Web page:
In corneal transplantation a diseased or scarred cornea is replaced with a healthy one. Special microsurgical instruments are used to remove the diseased part of the cornea and replace it with a transparent donor cornea. Fine nylon sutures secure the donor cornea in place, and antibiotics are administered locally to prevent infection. The eye is dressed with sterile gauze pads and a protective shield. Following surgery, the eye needs to be protected and eye drops applied for several months to promote healing. Some patients get good vision in two to three months, while others must wait for complete healing, which occurs at about a year.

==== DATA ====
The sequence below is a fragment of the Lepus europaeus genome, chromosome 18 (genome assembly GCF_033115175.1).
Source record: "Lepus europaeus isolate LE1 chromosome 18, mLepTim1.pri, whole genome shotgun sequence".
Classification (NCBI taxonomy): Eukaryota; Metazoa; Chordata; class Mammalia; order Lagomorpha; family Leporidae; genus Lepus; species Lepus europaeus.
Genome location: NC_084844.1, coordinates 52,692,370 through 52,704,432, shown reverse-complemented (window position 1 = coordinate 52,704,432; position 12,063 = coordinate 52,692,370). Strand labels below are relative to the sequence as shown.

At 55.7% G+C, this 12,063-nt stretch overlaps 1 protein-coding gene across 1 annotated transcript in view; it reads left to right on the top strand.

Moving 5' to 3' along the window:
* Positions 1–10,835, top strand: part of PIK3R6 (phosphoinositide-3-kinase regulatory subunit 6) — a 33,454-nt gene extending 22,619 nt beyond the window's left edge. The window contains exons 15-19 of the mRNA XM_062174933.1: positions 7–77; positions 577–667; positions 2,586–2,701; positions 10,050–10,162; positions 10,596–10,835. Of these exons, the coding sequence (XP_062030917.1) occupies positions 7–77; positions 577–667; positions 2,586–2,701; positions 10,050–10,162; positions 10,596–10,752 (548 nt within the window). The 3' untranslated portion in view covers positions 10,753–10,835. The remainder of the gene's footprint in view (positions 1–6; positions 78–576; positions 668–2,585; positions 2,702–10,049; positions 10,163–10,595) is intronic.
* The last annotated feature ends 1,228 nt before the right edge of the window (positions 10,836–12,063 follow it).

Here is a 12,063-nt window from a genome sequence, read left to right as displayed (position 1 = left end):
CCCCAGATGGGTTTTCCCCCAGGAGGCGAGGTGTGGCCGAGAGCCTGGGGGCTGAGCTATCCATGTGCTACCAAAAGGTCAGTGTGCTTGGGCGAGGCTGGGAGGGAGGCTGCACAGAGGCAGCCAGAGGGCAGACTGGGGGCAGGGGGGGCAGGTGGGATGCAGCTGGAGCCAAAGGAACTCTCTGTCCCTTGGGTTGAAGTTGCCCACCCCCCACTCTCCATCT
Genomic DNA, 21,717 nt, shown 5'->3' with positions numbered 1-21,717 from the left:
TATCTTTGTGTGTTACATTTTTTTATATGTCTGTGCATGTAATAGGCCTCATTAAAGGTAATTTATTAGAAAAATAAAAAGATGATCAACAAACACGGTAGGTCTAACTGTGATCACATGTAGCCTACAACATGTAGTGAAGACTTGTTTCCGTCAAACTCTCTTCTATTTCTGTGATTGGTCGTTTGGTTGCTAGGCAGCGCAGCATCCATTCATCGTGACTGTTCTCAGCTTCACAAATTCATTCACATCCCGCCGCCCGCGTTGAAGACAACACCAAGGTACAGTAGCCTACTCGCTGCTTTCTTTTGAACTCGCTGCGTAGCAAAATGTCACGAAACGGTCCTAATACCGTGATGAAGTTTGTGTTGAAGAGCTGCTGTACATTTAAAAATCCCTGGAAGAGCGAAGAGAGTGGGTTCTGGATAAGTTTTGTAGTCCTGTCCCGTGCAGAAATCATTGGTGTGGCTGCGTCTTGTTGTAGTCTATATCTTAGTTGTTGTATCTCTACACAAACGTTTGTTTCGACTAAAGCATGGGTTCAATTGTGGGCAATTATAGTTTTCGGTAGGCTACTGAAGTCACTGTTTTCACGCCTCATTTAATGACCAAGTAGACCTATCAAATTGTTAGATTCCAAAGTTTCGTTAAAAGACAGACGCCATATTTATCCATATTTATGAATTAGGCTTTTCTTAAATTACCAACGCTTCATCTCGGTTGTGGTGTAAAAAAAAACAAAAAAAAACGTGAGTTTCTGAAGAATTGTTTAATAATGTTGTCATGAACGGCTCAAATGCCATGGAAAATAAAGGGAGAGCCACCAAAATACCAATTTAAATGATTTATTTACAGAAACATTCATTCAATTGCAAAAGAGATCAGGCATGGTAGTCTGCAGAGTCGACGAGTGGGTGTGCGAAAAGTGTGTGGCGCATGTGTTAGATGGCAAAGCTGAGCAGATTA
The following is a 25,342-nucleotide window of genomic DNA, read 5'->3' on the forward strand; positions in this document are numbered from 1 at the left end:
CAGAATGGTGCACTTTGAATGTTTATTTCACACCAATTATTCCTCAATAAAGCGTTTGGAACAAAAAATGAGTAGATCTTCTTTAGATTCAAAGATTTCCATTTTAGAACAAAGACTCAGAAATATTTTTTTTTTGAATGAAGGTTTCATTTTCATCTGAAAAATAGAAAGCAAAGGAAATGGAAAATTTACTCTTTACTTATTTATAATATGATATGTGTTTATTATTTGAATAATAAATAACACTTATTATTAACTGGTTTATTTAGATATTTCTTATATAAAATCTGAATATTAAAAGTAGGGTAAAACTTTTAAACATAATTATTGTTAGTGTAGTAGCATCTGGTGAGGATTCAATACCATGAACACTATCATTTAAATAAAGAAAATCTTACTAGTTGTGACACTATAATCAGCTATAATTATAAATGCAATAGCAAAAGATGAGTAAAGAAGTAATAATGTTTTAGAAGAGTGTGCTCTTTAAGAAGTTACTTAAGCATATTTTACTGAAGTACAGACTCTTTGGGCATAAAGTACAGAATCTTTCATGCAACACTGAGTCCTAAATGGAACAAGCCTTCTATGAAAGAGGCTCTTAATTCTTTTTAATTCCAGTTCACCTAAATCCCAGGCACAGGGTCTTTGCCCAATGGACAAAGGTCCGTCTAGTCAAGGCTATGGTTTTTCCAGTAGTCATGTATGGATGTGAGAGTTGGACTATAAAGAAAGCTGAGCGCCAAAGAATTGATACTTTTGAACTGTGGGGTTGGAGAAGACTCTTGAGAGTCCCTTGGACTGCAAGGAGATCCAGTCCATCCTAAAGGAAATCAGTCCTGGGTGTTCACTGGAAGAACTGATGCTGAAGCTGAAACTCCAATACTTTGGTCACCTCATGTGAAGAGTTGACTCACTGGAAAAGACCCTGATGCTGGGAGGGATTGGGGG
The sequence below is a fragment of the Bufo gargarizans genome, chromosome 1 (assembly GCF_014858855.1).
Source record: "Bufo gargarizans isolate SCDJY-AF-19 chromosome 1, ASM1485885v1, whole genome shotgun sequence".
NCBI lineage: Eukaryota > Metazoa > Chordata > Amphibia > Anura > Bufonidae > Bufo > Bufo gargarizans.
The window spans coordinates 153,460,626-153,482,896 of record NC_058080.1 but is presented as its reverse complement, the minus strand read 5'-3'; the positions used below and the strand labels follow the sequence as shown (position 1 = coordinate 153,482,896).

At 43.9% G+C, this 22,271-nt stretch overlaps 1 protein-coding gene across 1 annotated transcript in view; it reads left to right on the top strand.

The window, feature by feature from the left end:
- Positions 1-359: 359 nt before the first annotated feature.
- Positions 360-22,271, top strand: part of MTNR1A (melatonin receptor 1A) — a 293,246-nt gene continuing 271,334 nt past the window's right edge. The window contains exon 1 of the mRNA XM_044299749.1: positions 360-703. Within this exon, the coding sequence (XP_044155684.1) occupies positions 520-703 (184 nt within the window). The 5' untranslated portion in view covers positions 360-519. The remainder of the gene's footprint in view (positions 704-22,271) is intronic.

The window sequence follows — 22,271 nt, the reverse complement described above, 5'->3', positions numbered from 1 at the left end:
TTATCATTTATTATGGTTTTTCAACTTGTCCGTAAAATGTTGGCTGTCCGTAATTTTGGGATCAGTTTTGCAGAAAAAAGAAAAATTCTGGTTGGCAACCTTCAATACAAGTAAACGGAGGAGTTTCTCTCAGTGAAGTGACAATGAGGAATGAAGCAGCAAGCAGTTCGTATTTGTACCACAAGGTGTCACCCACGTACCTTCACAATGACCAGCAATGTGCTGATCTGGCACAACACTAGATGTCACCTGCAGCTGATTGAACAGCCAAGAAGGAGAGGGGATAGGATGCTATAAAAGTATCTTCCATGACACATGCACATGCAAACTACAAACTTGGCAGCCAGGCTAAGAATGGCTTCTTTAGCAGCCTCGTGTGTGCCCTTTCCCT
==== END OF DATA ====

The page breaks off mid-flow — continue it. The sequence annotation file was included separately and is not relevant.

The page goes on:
Corneal transplantation enjoys a high success rate. The most important factors determining success are the underlying disease process and the quality of the tissue used during transplantation. Should the body reject a new cornea, it can be successfully treated if medication is administered at the first sign of symptoms. For this reason, it is important that patients immediately report sudden changes in their condition (eye redness, sensitivity to light, decreased vision, pain in the eye) to their surgeon.